In these stories, glistening icebergs float above urban horizons; a burning stag runs wild through the city; the ruins of industry emerge unsteadily from the sea; and the abandoned generations in a decayed space-elevator look not up at the stars but down at the Earth. Ranging from portraits of childhood to chilling ghost stories, from dystopian visions to poignant evocations of uncanny love, with beautiful prose and melancholy wit, this collection poses searching questions of what it is to be human in an unquiet world.

Foxglove SummerFoxglove Summer by Ben Aaronovitch

Ben Aaronovitch takes Peter Grant out of whatever comfort zone he might have found and takes him out of London – to a small village in Herefordshire where the local police are reluctant to admit that there might be a supernatural element to the disappearance of some local children. But while you can take the London copper out of London you can’t take the London out of the copper. Travelling west with Beverley Brook, Peter soon finds himself caught up in a deep mystery and having to tackle local cops and local gods.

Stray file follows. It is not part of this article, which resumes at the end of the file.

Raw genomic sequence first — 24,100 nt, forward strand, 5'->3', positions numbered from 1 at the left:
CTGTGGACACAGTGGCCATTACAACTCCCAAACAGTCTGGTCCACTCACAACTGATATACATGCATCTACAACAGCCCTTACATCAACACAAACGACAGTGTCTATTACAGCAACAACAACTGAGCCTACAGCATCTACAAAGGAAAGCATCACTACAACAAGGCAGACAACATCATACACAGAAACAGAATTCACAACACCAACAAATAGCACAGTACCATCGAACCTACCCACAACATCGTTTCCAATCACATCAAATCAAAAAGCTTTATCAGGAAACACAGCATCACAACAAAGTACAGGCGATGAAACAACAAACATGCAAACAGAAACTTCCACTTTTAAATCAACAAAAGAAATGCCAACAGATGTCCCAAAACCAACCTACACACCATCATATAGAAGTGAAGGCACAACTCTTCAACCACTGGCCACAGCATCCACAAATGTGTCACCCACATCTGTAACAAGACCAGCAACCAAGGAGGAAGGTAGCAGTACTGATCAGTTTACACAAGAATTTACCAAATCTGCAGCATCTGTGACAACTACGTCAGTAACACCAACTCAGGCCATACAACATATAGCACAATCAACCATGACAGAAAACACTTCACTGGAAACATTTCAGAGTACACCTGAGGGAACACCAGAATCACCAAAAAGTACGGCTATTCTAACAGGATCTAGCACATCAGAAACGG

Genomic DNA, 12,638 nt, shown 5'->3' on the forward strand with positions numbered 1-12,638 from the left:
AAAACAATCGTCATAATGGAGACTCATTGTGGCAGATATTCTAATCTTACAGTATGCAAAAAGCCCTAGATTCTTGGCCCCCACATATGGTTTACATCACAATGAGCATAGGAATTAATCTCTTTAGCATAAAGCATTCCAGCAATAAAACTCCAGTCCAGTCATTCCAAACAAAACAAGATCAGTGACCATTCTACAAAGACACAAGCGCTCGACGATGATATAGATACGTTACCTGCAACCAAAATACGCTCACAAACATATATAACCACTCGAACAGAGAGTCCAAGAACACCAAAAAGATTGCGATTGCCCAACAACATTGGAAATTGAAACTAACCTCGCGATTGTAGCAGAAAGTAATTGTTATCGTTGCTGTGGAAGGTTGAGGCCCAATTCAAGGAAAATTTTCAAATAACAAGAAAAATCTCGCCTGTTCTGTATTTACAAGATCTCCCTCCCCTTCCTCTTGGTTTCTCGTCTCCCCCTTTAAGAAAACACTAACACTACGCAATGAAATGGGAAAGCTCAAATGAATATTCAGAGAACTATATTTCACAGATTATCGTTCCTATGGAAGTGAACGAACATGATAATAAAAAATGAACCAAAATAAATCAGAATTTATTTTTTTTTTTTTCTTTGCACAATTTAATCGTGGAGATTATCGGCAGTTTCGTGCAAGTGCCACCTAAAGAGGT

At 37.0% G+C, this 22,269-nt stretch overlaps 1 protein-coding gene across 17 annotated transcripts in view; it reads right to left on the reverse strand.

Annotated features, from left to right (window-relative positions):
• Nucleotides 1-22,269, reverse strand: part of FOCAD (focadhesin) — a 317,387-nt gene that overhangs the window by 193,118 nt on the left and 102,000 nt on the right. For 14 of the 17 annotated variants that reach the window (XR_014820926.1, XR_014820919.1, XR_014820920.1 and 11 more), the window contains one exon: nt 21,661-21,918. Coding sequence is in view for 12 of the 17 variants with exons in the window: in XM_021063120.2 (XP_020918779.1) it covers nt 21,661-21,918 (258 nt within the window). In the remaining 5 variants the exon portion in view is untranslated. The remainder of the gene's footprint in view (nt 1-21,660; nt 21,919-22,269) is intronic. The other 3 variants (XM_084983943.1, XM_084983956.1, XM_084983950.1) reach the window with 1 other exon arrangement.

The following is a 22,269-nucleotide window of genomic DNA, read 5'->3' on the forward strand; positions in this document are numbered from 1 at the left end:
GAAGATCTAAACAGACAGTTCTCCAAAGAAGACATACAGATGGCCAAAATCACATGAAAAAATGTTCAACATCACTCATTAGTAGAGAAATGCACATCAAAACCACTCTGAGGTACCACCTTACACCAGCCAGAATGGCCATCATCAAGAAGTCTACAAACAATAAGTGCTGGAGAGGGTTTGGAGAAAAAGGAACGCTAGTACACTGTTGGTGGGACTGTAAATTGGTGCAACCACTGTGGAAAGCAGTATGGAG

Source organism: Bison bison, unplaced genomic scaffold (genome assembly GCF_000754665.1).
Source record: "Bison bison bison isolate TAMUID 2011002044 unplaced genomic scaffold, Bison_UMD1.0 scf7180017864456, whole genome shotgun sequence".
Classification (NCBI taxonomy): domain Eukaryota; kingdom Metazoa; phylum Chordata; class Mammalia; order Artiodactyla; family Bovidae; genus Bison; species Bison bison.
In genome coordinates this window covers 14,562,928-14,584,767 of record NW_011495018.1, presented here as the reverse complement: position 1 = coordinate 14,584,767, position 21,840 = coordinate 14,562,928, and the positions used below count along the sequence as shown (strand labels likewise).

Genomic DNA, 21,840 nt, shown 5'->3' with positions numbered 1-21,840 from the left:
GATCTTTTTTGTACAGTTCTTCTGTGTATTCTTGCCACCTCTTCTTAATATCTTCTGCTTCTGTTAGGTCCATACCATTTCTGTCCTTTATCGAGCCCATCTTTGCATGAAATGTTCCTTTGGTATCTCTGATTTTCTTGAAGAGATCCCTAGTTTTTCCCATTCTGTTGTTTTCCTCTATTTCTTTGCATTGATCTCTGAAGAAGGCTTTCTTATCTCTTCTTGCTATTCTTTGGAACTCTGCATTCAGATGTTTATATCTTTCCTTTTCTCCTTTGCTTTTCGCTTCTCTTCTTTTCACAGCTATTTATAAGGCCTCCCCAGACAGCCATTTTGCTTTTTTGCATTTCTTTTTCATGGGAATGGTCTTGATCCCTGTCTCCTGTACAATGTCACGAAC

The Baklava ClubThe Baklava Club by Jason Goodwin     

In 19th-century Istanbul, a Polish prince has been kidnapped. His assassination has been bungled and his captors have taken him to an unused farmhouse. Little do they realise that their revolutionary cell has been penetrated by their enemies, who use the code name La Piuma (the Feather). Yashim is convinced that the prince is alive. But he has no idea where, or who La Piuma is – and has become dangerously distracted by falling in love. As he draws closer to the prince’s whereabouts and to the true identity of La Piuma, Yashim finds himself in the most treacherous situation of his career: can he rescue the prince along with his romantic dreams?

Follow the links on the book titles to find the books in our catalogue.

Fiction this week – lots of blockbusters

 

The Museum of Extraordinary ThingsThe new fiction this week includes lots of paperback copies of blockbusters

‘Silken Bonds’, ‘Love Match’ and ‘The First Rebellion’ by M. C. Beaton, ‘The Bootlegger’ by Clive Cussler and ‘By its Cover’ by Donna Leon, to name but a few.